Thursday, 29 September 2011

Ban pens to improve language skills

Yes, I thought it was odd too. Apparently, according to this BBC article, lots of kiddiwinks (over 50% in socially deprived areas) start school without having developed the ability to speak in 'long sentences'. This is a slightly vague term, but the article claims that a class of 5- and 6-year olds took six attempts to unjumble this sentence:
past the walked we shops
I wouldn't even call that a long sentence, so if this is true it's a bit worrying. The children, claims Wendy Lee from the Communication Trust, are only using short phrases and single words, and say things more typical of much younger children, such as:
went shops
The school in question is in Wythenshawe in South Manchester, but this applies to any area where there are high levels of social deprivation. Essentially, the kids aren't being talked to at home so they aren't developing language skills at the same rate as more well-off children.

So what about this no pens thing? The school, along with 99 others, is having a No Pens Day to try to encourage greater use of longer sentences. Sounds counter-intuitive, getting children not to write, but when you think about it, it makes sense. They're only young so when they're writing they're not using long sentences. And if they can't do it in speech, it's unreasonable to expect them to write lengthy accounts of a shopping trip. Instead, all the lessons on that day are discussion-based, encouraging the kids to talk more. The questions are open-ended rather than requiring single-word answers or short phrases. Who'd have thought it, wanting kids to talk more in lessons?

Tuesday, 27 September 2011

This band are...

It's well known that some noun phrases that are grammatically singular but semantically plural (like the government, the staff, the band) can occur as the subject of either a plural or a singular verb form (with pronouns obligatorily matching the verb in number):
The government has said it will cut taxes.
The government have said they will cut taxes.
*The government has said they will cut taxes.
*The government have said it will cut taxes.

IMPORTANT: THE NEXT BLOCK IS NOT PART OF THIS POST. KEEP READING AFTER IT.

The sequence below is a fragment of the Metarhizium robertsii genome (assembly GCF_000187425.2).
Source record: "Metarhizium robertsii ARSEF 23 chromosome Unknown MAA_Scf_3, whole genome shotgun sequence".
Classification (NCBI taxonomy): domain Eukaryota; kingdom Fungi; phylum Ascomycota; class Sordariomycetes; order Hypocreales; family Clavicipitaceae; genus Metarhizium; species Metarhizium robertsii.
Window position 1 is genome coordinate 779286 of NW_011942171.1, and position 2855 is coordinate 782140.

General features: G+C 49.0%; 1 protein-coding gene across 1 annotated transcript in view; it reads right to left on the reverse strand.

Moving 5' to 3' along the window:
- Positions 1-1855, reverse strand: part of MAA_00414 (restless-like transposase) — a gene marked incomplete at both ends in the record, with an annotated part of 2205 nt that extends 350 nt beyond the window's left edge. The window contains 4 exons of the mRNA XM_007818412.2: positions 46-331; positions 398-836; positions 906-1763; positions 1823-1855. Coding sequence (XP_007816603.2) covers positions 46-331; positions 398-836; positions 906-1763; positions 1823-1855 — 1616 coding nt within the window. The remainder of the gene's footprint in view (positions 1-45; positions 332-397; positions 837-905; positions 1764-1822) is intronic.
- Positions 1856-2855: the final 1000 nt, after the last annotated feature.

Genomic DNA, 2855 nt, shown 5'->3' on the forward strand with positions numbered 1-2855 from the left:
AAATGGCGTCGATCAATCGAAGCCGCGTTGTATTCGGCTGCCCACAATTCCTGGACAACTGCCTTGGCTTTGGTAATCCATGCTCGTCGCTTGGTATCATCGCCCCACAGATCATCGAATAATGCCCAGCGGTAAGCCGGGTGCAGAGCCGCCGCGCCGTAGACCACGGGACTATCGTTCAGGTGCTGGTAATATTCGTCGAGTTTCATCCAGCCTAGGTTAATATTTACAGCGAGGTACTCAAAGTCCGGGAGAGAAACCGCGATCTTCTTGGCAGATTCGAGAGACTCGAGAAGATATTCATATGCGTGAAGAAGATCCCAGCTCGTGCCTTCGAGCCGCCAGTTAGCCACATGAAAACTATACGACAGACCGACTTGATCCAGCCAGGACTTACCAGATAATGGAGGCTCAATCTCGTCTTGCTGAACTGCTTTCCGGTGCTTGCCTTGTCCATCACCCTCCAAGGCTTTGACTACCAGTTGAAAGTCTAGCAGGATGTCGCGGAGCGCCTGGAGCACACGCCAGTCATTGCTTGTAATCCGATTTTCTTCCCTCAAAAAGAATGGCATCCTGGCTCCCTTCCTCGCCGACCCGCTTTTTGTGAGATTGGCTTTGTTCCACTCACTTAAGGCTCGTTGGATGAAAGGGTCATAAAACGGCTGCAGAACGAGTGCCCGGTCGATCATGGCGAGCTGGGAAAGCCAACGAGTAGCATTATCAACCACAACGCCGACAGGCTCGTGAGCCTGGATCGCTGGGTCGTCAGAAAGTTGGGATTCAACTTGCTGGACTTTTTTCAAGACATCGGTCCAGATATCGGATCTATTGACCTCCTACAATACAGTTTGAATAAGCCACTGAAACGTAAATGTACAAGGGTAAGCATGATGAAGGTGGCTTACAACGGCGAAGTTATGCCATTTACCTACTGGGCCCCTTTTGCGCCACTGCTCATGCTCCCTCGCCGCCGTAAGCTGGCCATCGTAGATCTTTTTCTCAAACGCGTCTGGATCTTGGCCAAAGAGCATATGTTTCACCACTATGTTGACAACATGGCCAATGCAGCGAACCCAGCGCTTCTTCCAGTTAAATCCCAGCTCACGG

This is often said to be a US/UK thing, although you do hear both on both sides of the Atlantic. I noticed a restriction which I'm not sure I've seen discussed before, and that's how it works when you have a demonstrative (or a pseudo-demonstrative, a term I've just made up, for when a word such as this is used in a non-deictic way, as in "So I saw this band, called The Semantic Plurals, last night").

I think, and this is true for me though it may not be for everyone, that if you have a singular demonstrative determiner (this rather than plural these), you can't have a plural verb, it has to be singular to match the determiner:
??This band are going to be playing.
This band is going to be playing. 
But even more interestingly, you just can't have a plural demonstrative determiner - it's far worse:
*These band are going to be playing.
*These band is going to be playing.
So the semantic plurality of a noun can influence number on the verb, but not the determiner - the determiner has to match the grammatical number of the noun. This is presumably because the features percolate upwards and you'd have a clash at DP level if they didn't match.

Monday, 26 September 2011

Crowd-sourcing ancient transcription

There's a really great project going on which you can help with. Here's the text from the website telling you what it's about:

For classics scholars, the vast number of damaged and fragmentary texts from the waste dumps of Greco-Roman Egypt has resulted in a difficult and time-consuming endeavor, with each manuscript requiring a character-by-character transcription. Words are gradually identified based on the transcribed characters and the manuscripts' linguistic characteristics. Both the discovery of new literary texts and the identification of known ones are then based on this analysis in relation to the established canon of extant Greek literature and its lexicons. Documentary texts, letters, receipts, and private accounts, are similarly assessed and identified through key terms and names. Furthermore, an immense number of detached fragments still linger, waiting to be joined with others to form a once intact text of ancient thought, both known and unknown. The data not only continues to reevaluate and assess the literature and knowledge of ancient Greece, but also illuminates the lives and culture of the multi-ethnic society of Greco-Roman Egypt.
The data gathered by Ancient Lives will allow us to increase the momentum by which scholars have traditionally studied the collection. After transcriptions have been collected digitally, we can combine human and computer intelligence to identify known texts and documents faster than ever before. For unknown documents, we can isolate them and begin the long process of identification.
Like any other scientific project, the data will require a lengthy process of vetting and analysis. There are no quick answers or discoveries. We want to make sure our findings are accurate. However, instead of just a few scholars going through the collection one fragment at a time, users of Ancient Lives are allowing professionals to process large batches of data at any given time. These papyri, as owned and overseen by the Egypt Exploration Society, will then be published and numbered in the Society’s Greco-Roman Memoirs series in the volumes entitled THE OXYRHYNCHUS PAPYRI.